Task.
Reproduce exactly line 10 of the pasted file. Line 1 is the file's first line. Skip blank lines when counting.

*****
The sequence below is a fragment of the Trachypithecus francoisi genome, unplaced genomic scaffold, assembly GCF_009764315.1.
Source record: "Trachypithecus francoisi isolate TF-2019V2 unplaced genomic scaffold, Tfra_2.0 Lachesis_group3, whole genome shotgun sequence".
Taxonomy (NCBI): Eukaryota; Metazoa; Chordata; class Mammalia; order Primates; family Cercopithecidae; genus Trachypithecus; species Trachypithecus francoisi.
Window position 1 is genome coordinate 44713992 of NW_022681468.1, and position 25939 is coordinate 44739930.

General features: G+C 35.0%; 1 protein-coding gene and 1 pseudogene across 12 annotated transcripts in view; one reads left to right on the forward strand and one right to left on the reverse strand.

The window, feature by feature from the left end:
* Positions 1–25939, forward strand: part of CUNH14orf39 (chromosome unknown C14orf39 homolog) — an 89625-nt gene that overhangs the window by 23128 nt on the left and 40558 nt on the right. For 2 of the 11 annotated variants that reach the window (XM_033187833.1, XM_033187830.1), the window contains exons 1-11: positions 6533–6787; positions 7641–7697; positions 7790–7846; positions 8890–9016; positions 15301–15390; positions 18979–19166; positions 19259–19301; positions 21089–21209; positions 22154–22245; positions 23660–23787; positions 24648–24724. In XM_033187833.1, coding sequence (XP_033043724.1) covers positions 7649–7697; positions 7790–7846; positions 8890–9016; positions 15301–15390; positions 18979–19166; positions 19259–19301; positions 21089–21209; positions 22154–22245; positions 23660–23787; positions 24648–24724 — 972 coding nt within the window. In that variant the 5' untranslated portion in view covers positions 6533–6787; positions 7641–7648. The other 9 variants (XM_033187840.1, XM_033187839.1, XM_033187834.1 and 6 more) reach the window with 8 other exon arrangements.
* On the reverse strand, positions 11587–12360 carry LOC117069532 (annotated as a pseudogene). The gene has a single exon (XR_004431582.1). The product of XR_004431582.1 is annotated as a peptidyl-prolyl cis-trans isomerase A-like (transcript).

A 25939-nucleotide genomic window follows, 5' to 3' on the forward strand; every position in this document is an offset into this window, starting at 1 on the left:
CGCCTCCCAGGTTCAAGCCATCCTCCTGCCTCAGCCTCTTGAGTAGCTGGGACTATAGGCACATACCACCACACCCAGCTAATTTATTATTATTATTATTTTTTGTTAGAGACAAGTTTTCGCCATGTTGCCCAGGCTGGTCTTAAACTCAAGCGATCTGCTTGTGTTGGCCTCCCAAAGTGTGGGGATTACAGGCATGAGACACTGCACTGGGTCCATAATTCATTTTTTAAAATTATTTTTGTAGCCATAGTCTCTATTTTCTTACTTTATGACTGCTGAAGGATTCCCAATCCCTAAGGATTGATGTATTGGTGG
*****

CGCCTCCCAGGTTCAAGCCATCCTCCTGCCTCAGCCTCTTGAGTAGCTGGGACTATAGGCACATACCACCACACCCAGCTAATTTATTATTATTATTATTTTTTGTTAGAGACAAGTTTTCGCCATGTTGCCCAGGCTGGTCTTAAACTCAAGCGATCTGCTTGTGTTGGCCTCCCAAAGTGTGGGGATTACAGGCATGAGACACTGCACTGGGTCCATAATTCATTTTTTAAAATTATTTTTGTAGCCATAGTCTCTATTTTCTTACTTTATGACTGCTGAAGGATTCCCAATCCCTAAGGATTGATGTATTGGTGG